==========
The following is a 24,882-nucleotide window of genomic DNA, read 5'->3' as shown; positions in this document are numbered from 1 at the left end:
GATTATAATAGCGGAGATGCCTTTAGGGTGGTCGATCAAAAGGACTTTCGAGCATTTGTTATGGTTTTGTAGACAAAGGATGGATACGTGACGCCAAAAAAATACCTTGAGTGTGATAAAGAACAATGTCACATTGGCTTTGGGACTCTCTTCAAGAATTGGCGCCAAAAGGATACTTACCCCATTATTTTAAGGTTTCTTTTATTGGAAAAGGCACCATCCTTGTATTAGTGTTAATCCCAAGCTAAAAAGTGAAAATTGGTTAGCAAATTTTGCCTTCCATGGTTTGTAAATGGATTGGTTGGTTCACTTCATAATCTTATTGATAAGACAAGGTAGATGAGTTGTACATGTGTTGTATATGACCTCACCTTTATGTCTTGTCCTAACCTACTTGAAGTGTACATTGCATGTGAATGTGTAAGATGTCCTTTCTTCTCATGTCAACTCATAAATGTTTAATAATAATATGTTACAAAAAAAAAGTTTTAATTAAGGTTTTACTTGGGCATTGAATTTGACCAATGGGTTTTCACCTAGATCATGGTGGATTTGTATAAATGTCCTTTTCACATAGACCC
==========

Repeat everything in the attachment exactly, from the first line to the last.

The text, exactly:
The following is a 24,882-nucleotide window of genomic DNA, read 5'->3' as shown; positions in this document are numbered from 1 at the left end:
GATTATAATAGCGGAGATGCCTTTAGGGTGGTCGATCAAAAGGACTTTCGAGCATTTGTTATGGTTTTGTAGACAAAGGATGGATACGTGACGCCAAAAAAATACCTTGAGTGTGATAAAGAACAATGTCACATTGGCTTTGGGACTCTCTTCAAGAATTGGCGCCAAAAGGATACTTACCCCATTATTTTAAGGTTTCTTTTATTGGAAAAGGCACCATCCTTGTATTAGTGTTAATCCCAAGCTAAAAAGTGAAAATTGGTTAGCAAATTTTGCCTTCCATGGTTTGTAAATGGATTGGTTGGTTCACTTCATAATCTTATTGATAAGACAAGGTAGATGAGTTGTACATGTGTTGTATATGACCTCACCTTTATGTCTTGTCCTAACCTACTTGAAGTGTACATTGCATGTGAATGTGTAAGATGTCCTTTCTTCTCATGTCAACTCATAAATGTTTAATAATAATATGTTACAAAAAAAAAGTTTTAATTAAGGTTTTACTTGGGCATTGAATTTGACCAATGGGTTTTCACCTAGATCATGGTGGATTTGTATAAATGTCCTTTTCACATAGACCC